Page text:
LOYAL TO OKLAHOMA: THE BANCFIRST STORY
H. E. “Gene” Rainbolt and his son, David, created the BancFirst Corporation during the energy bust of the 1980s, when bank failures set the tone for a decade that Oklahoma bankers would just as soon forget. Where others saw only problems, the Rainbolts perceived opportunities. Combining their disparate, yet complementary skills, father and son committed themselves to building Oklahoma, one community at a time. Highlights in BancFirst’s colorful history include Gene Rainbolt’s unique strategy of assembling banking interests and managing them through Thunderbird Financial Corporation; the energy bust of the 1980s, heralded by the catastrophic failure of Penn Square Bank in July 1982; and David Rainbolt’s success in developing policies and strategic plans to complement his father’s entrepreneurial energy.
FRONTIER FAMILIES: THE RECORDS AND JOHNSTONS IN AMERICAN HISTORY
MidFirst Bank was founded in the early 1980s when George Records, then president of Midland Mortgage Company, bought a savings and loan in Stilwell, Oklahoma. He and his father-in-law, Ross Johnston, had plenty of precedent in entrepreneurship. Their ancestors were pioneers in the classic mold who moved with the tide of westward migration. Tempered in the crucible of the frontier, generations of Records and Johnstons embodied the qualities that we associate with America’s foundation story, including boundless optimism and courage in the face of adversity.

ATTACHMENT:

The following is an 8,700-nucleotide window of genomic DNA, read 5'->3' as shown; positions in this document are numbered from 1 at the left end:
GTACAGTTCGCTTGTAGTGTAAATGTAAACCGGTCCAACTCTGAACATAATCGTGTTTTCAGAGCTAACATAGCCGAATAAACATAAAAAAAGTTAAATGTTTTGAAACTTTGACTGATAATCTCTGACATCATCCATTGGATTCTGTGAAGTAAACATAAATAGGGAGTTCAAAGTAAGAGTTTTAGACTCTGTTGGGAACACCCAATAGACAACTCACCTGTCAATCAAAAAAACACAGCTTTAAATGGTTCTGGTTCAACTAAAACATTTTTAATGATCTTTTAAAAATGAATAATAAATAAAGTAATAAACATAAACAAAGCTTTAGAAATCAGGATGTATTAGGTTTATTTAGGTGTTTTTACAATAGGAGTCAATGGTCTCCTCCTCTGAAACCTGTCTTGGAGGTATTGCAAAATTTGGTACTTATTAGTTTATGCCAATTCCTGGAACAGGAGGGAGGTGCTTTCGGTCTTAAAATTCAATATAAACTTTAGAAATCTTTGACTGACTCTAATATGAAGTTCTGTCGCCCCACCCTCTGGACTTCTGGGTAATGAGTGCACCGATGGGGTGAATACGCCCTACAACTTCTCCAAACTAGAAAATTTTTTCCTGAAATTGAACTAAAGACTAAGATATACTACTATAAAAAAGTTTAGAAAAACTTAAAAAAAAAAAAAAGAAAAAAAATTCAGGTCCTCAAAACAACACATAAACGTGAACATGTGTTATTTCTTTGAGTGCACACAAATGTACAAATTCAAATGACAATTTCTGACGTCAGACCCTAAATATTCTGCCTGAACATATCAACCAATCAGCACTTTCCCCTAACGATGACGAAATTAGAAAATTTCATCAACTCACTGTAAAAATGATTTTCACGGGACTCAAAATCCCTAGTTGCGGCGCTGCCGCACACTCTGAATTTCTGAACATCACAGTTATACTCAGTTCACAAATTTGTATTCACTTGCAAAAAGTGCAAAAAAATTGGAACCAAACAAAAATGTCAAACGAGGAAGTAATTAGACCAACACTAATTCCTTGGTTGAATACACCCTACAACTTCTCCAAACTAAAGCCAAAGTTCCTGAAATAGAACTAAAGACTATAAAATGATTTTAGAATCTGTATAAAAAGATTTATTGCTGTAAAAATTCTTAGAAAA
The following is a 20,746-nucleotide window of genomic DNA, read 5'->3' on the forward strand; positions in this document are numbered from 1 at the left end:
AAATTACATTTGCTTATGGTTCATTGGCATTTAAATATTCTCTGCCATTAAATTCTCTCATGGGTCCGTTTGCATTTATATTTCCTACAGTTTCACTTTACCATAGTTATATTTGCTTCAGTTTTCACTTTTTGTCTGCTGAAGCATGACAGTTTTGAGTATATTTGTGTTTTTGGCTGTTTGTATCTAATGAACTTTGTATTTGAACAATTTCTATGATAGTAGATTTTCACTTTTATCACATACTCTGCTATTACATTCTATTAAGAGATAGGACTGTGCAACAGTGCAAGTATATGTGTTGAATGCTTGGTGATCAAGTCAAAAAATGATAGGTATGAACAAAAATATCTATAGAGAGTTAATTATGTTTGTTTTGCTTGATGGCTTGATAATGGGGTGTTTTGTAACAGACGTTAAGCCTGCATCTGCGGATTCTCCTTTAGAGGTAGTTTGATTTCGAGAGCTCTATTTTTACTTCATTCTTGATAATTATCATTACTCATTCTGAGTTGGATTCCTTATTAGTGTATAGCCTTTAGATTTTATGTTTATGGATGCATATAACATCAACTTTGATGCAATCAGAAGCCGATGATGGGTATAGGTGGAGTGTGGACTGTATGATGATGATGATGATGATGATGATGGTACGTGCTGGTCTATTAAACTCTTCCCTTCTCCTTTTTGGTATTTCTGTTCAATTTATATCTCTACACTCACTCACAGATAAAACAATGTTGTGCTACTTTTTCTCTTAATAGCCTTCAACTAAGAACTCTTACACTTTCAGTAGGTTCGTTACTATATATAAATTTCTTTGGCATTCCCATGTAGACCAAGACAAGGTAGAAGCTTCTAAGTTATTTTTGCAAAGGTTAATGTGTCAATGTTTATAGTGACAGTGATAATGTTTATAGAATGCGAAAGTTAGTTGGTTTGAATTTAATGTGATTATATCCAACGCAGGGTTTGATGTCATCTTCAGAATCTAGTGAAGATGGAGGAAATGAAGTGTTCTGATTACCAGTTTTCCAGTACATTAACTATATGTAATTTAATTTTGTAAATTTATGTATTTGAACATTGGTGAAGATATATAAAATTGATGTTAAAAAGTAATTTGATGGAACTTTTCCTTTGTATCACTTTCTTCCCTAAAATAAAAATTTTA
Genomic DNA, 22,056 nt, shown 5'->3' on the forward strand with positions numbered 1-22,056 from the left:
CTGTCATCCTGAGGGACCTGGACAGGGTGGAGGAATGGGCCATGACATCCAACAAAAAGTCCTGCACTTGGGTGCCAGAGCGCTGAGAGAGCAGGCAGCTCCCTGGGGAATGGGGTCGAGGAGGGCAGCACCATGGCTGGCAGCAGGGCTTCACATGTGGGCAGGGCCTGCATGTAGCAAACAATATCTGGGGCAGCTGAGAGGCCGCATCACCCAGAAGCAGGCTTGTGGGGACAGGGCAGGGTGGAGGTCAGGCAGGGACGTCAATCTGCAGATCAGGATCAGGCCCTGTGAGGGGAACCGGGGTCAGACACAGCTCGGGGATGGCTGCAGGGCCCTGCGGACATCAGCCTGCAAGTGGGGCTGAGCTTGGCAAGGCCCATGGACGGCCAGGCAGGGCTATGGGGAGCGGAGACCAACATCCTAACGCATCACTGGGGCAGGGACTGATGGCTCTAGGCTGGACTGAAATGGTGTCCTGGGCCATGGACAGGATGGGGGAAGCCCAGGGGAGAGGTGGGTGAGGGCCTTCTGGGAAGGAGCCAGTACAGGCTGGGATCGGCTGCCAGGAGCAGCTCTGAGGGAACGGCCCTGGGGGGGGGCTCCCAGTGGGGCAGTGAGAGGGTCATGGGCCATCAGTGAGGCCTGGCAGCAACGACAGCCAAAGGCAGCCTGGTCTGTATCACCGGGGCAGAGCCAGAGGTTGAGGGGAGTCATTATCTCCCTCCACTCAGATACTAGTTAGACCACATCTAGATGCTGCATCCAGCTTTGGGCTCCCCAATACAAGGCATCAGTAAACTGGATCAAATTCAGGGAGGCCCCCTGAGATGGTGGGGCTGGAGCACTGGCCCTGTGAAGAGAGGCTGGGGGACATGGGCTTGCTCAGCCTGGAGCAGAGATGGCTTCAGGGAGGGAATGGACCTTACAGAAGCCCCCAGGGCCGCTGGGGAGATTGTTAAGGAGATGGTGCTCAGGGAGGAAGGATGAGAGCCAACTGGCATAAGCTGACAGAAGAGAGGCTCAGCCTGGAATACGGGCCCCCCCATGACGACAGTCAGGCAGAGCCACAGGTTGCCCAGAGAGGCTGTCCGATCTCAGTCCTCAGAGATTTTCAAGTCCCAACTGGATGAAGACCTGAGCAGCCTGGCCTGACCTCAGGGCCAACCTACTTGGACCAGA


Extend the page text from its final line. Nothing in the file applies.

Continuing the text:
INVENTING TRADITION: COWBOY SPORTS IN A POSTMODERN AGE
In what began as sport and ended as a doctoral dissertation at UVA, Michael competed in dozens of cowboy contests and collected data on a group whose members (himself included) he dubbed “Old Dominion cowboys.” Through a close reading of his fieldnotes, he identified themes that emerge from a typical day of penning, sorting, and cutting cattle. He analyzes these themes in the context of frontier history, identity formation, the Western genre of entertainment, social memory studies, and sport sociology, all to situate cowboy sports in a cultural and historical context. Today, cowboy sports serve as avenues of identity formation and cultural expression in ways that are both representative of and resistant to postmodernity.